Sunday, March 26, 2017

Audience with the Queen

November 18, 2014 by Las Vegas Black Image Magazine  
Filed under Cover Story, Feature

Whether boosting her star power or empowering the next generation of entertainers, Queen Latifah is meeting challenges and breaking down barriers.

BY KIMBERLY BAILEY-TUREAUD

Queen Latifa

Groundbreaking rapper. Successful businesswoman. Television star. Oscar-nominated actress. Revered mentor. Highly-rated daytime talk show host.

Few artists can lay claim to the brand of multifaceted fame and influence Queen Latifah has built over more than 20 years in the entertainment industry. For the woman born Dana Owens, her exalted status can be traced to a realization that she arrived at long before becoming a household name: Business comes first. With her Flavor Unit company solidly established in the Hollywood firmament, Latifah’s star power and influence have never been greater. She recently sat down with Las Vegas Black Image Magazine publishers Charles Tureaud and Kimberly Bailey-Tureaud for an exclusive and candid interview about her place in the zeitgeist, diversity in Hollywood and how she aims to expand opportunities for the next generation of stars.

Kimberly: Latifah, you have a great acting career. Would you ever consider playing a lead role as the legendary entertainer Pearl Bailey?
I have been hearing that for years. I grew up watching Pearl Bailey, and one time I opened a book and thought the photo in the book was me. I said, “I don’t remember taking that photo.” Then as I looked closer I realized it was Pearl Bailey. But, we looked so much alike in that photo when she was young I thought it was me. Pearl Bailey was a big influence on me as a child. She was so spunky, and she related to everyone and crossed barriers. That was very cool for me to see as a child. So, I would love to bring her life to the screen. But, next up for me is doing the Bessie Smith story. I will be playing Bessie, and when I get her done I will jump into the role of Pearl Bailey.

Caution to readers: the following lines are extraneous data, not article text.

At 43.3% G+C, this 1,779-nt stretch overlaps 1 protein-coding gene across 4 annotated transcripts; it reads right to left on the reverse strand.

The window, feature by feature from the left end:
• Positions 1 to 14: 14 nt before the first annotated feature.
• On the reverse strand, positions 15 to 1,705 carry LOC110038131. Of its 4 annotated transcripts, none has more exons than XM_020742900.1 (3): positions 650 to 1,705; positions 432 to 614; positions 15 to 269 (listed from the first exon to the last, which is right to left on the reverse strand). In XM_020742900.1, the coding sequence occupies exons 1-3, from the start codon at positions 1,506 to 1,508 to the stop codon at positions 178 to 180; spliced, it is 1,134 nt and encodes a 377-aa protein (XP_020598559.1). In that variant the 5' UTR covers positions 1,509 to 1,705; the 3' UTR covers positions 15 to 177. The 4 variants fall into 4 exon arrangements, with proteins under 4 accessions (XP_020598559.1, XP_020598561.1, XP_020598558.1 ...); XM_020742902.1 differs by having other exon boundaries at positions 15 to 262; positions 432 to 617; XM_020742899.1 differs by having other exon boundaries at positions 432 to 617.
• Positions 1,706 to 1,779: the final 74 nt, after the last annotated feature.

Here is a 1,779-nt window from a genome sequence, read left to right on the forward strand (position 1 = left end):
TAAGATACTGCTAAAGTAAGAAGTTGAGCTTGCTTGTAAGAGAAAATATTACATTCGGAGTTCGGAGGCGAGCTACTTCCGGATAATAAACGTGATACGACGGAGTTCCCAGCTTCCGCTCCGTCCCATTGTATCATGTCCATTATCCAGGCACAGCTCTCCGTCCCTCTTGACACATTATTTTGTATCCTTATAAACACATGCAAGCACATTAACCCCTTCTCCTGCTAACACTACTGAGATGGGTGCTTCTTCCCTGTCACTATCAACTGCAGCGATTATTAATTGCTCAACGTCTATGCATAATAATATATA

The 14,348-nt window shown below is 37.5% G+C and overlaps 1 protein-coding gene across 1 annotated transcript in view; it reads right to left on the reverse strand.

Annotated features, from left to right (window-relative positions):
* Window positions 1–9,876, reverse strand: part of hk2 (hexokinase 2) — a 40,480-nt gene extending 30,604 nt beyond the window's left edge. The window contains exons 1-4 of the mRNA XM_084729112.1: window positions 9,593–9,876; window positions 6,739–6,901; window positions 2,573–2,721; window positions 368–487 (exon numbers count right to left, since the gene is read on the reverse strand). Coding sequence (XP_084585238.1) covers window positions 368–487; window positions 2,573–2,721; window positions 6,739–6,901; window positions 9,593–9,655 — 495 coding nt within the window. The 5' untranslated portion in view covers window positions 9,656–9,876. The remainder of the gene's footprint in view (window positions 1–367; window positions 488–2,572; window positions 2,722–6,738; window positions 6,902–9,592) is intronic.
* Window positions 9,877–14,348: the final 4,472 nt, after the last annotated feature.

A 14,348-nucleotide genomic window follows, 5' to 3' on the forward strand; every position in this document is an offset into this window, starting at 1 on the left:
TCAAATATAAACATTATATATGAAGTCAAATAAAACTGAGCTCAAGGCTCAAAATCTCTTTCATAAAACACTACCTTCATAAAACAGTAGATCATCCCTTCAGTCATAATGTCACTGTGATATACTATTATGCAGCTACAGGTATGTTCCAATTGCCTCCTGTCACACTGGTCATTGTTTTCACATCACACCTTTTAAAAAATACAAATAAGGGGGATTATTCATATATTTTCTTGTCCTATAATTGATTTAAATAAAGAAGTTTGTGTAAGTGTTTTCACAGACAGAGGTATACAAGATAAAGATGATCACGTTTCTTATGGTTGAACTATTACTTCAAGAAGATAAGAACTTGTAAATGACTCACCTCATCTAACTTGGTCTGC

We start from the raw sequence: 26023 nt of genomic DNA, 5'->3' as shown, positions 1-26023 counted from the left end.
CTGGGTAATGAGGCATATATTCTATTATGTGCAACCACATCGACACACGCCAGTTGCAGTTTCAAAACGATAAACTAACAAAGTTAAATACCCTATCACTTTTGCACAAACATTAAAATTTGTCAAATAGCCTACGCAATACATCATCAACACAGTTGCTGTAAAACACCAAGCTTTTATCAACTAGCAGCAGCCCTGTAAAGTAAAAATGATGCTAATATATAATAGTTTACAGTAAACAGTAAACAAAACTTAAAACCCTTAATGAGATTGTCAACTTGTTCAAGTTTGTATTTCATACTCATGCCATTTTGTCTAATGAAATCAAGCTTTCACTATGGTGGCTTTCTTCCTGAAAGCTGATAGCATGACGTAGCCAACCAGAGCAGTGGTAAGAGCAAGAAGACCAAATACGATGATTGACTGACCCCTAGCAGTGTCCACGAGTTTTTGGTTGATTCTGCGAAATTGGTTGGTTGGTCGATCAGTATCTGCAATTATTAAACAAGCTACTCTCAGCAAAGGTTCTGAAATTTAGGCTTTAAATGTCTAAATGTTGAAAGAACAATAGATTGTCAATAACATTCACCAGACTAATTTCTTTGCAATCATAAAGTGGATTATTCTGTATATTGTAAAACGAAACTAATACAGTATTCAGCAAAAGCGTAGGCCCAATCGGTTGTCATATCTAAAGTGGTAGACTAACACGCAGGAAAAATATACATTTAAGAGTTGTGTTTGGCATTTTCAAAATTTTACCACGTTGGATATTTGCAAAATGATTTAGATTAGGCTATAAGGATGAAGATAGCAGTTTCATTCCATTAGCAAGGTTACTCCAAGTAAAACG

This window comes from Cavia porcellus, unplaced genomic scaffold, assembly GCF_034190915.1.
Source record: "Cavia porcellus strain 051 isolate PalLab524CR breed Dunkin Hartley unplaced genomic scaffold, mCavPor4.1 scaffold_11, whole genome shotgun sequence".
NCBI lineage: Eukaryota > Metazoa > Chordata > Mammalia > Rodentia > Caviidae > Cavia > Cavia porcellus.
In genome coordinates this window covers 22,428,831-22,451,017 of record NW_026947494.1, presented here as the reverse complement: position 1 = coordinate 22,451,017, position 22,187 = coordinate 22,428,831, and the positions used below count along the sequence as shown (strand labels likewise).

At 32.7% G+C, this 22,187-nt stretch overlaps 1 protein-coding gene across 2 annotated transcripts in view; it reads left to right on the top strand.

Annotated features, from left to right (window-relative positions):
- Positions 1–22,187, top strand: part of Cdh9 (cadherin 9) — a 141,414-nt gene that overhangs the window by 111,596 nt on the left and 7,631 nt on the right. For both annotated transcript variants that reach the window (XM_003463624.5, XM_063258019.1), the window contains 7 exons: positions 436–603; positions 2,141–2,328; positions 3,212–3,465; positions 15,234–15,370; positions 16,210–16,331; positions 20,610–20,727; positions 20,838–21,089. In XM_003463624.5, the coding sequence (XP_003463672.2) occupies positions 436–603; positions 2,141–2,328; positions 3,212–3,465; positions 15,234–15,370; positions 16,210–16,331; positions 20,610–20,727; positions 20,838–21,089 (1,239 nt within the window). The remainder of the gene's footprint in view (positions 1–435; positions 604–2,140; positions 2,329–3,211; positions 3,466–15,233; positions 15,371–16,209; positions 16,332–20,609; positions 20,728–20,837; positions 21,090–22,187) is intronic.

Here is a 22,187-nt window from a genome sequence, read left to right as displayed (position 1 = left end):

Kimberly: How are you enjoying doing your daytime talk show?
Doing the show is amazing to me. To have a platform every day that allows us to reach out and find people who you would never know about, and who are doing amazing things to make our entire world better. We have amazing celebrities such as Denzel Washington and Jada Pinkett Smith and many others, but we share the television stage and light with amazing everyday people in the world who are the boots on the ground for positive change.

Queen Latifa

Charles: What do you feel about the lack of diversity and the lack of African American men in late night television?

I say come to my company, Flavor Unit, and let’s try to make some things happen. Come sit down with us and let’s see what we can make happen. I absolutely think we can get more diverse in television — period. Particularly with African-American men. Personally, I would like to see more brothers on television. But, it is what it is to some degree, and we have to take it one step at a time to create the right vehicle to shine. That is what we have to continue to do. And we have to work with each other and look for different avenues. There are so many ways to tackle media these days. I think there are so many different ways to create shows instead of just thinking about late night television or daytime television. What about creating something online that is so huge that no one can deny it? We have those opportunities now. We don’t have to just go one way with a project. I think it is just important to keep working with one another, and to create those vehicles for talent that is out there and hasn’t been shown as much.
Charles: With regard to stereotypes, America tends to put African-Americans in a box as it relates to things like fashion and the way they think we act. Do you think America is ready for the universal image of African Americans and our true broader lifestyles?